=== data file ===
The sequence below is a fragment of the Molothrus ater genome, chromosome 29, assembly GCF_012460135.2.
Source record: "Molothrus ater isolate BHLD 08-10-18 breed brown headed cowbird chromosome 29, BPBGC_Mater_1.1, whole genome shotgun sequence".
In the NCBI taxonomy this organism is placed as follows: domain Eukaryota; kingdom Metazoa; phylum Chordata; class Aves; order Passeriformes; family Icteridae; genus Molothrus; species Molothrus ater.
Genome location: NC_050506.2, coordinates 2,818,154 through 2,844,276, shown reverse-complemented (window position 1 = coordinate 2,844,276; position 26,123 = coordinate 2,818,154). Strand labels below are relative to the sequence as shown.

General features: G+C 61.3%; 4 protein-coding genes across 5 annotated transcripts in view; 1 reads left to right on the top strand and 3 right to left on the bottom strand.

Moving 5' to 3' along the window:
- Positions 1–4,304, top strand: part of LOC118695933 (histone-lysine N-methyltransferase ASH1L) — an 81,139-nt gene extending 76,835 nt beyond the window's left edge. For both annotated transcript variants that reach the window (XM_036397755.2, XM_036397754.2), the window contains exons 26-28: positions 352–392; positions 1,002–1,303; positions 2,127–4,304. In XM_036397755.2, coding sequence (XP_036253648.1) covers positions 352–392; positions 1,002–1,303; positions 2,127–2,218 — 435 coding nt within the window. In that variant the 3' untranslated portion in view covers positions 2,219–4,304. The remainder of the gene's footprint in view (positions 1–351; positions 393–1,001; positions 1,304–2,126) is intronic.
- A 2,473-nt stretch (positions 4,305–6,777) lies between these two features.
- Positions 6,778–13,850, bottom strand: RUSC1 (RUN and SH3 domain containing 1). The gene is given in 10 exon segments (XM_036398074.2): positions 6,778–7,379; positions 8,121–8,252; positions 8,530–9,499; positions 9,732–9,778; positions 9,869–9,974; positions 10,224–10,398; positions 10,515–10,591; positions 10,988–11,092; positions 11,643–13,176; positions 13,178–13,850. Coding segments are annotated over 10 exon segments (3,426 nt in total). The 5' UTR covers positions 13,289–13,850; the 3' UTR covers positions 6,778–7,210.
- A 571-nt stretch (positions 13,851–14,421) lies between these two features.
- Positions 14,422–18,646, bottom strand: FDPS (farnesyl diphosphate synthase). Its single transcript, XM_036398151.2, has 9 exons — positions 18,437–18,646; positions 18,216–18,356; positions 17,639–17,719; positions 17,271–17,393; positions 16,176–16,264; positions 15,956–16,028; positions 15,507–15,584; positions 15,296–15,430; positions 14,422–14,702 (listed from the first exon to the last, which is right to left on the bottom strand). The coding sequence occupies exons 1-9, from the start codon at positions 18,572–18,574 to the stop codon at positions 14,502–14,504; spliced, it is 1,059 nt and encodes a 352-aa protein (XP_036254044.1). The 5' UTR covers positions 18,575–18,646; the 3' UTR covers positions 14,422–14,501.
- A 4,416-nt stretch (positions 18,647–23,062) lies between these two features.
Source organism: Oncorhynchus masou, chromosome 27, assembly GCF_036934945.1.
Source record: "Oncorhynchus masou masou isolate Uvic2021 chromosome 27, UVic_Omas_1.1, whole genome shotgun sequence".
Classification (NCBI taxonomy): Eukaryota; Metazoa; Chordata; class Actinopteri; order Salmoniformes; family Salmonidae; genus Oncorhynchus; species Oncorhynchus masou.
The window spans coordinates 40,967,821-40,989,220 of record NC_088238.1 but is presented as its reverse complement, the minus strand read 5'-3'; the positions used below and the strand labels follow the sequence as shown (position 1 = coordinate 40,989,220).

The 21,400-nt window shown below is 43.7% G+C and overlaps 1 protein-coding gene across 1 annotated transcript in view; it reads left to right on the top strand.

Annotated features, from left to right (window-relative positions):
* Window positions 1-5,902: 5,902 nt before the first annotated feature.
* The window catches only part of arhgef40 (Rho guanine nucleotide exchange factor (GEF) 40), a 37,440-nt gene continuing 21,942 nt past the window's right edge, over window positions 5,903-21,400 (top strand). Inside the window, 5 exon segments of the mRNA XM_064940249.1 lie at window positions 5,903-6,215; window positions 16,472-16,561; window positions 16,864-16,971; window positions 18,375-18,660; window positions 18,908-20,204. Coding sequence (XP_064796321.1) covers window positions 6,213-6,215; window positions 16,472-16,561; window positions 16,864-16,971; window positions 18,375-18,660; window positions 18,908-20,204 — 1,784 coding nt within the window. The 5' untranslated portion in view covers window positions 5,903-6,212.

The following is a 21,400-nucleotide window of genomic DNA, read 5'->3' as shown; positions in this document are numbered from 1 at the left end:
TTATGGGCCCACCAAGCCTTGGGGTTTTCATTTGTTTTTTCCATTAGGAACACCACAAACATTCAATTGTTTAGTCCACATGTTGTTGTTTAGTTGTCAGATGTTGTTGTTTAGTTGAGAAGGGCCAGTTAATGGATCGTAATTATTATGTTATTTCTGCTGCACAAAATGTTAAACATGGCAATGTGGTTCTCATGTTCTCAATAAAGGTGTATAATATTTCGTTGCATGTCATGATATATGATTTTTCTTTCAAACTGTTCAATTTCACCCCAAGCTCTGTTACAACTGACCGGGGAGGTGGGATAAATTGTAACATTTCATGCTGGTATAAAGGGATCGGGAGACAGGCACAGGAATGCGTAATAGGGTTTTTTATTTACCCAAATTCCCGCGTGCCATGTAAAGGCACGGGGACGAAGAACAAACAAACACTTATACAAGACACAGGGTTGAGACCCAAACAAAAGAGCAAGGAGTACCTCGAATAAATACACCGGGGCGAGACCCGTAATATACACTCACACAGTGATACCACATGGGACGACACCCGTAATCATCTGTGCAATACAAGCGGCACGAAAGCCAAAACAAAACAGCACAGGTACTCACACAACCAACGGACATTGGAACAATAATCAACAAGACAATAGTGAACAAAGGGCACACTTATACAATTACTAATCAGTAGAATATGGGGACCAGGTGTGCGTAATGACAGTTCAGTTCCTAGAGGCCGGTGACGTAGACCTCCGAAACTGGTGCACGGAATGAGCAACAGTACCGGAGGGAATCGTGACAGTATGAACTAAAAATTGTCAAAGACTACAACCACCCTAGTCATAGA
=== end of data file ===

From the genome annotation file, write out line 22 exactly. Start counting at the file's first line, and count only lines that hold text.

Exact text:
TTATGGGCCCACCAAGCCTTGGGGTTTTCATTTGTTTTTTCCATTAGGAACACCACAAACATTCAATTGTTTAGTCCACATGTTGTTGTTTAGTTGTCAGATGTTGTTGTTTAGTTGAGAAGGGCCAGTTAATGGATCGTAATTATTATGTTATTTCTGCTGCACAAAATGTTAAACATGGCAATGTGGTTCTCATGTTCTCAATAAAGGTGTATAATATTTCGTTGCATGTCATGATATATGATTTTTCTTTCAAACTGTTCAATTTCACCCCAAGCTCTGTTACAACTGACCGGGGAGGTGGGATAAATTGTAACATTTCATGCTGGTATAAAGGGATCGGGAGACAGGCACAGGAATGCGTAATAGGGTTTTTTATTTACCCAAATTCCCGCGTGCCATGTAAAGGCACGGGGACGAAGAACAAACAAACACTTATACAAGACACAGGGTTGAGACCCAAACAAAAGAGCAAGGAGTACCTCGAATAAATACACCGGGGCGAGACCCGTAATATACACTCACACAGTGATACCACATGGGACGACACCCGTAATCATCTGTGCAATACAAGCGGCACGAAAGCCAAAACAAAACAGCACAGGTACTCACACAACCAACGGACATTGGAACAATAATCAACAAGACAATAGTGAACAAAGGGCACACTTATACAATTACTAATCAGTAGAATATGGGGACCAGGTGTGCGTAATGACAGTTCAGTTCCTAGAGGCCGGTGACGTAGACCTCCGAAACTGGTGCACGGAATGAGCAACAGTACCGGAGGGAATCGTGACAGTATGAACTAAAAATTGTCAAAGACTACAACCACCCTAGTCATAGA